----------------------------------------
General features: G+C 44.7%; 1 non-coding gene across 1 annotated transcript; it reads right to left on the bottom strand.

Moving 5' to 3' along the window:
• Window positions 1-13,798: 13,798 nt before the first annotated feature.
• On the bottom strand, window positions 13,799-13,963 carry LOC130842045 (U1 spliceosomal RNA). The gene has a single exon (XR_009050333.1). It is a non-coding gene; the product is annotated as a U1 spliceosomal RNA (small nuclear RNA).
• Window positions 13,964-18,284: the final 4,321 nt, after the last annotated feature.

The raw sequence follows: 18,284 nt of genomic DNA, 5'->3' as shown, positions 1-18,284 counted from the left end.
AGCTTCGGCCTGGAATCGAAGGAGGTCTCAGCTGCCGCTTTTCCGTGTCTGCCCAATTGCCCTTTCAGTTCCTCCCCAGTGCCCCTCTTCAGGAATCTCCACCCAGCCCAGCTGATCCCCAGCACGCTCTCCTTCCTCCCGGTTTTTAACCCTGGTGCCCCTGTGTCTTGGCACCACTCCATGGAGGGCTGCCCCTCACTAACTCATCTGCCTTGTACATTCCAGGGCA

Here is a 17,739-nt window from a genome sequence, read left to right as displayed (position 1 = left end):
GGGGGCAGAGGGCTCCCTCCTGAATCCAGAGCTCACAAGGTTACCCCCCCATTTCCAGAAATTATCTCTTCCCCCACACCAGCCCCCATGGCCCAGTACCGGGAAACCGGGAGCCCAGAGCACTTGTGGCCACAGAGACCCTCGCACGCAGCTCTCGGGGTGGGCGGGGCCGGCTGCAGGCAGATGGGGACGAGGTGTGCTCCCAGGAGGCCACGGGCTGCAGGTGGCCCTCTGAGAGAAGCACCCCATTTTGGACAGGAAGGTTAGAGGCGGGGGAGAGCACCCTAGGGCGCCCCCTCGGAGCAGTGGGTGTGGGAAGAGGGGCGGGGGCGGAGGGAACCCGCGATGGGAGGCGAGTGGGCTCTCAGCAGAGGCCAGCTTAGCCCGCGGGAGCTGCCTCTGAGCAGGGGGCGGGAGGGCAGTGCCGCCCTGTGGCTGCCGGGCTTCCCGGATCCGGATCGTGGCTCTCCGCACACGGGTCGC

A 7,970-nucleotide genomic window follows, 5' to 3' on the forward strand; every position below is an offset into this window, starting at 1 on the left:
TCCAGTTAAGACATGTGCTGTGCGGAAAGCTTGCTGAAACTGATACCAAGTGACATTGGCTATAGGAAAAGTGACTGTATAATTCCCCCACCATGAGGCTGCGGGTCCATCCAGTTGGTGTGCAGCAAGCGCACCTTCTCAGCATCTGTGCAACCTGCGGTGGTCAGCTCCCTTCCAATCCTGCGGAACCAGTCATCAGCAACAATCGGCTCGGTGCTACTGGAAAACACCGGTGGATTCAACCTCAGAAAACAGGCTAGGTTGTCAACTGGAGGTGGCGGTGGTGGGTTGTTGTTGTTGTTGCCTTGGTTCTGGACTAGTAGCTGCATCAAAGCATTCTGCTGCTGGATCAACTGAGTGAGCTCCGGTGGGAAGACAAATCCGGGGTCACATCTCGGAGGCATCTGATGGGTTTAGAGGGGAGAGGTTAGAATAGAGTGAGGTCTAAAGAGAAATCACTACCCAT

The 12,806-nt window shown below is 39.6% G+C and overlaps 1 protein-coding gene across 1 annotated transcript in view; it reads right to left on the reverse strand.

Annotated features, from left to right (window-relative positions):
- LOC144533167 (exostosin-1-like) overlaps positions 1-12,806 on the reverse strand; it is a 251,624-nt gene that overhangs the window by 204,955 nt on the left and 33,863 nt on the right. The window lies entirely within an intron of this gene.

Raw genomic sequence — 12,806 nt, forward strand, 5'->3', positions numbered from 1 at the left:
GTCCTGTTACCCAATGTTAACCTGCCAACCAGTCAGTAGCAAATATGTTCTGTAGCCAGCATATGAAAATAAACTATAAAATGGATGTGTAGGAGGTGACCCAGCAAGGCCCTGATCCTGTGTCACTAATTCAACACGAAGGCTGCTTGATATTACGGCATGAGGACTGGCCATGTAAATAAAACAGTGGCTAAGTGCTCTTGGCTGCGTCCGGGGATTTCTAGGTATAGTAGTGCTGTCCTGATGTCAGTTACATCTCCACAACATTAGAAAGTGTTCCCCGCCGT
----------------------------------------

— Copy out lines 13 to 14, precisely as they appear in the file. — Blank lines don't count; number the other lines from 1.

Annotated features, from left to right (window-relative positions):
- LOC144533167 (exostosin-1-like) overlaps positions 1-12,806 on the reverse strand; it is a 251,624-nt gene that overhangs the window by 204,955 nt on the left and 33,863 nt on the right. The window lies entirely within an intron of this gene.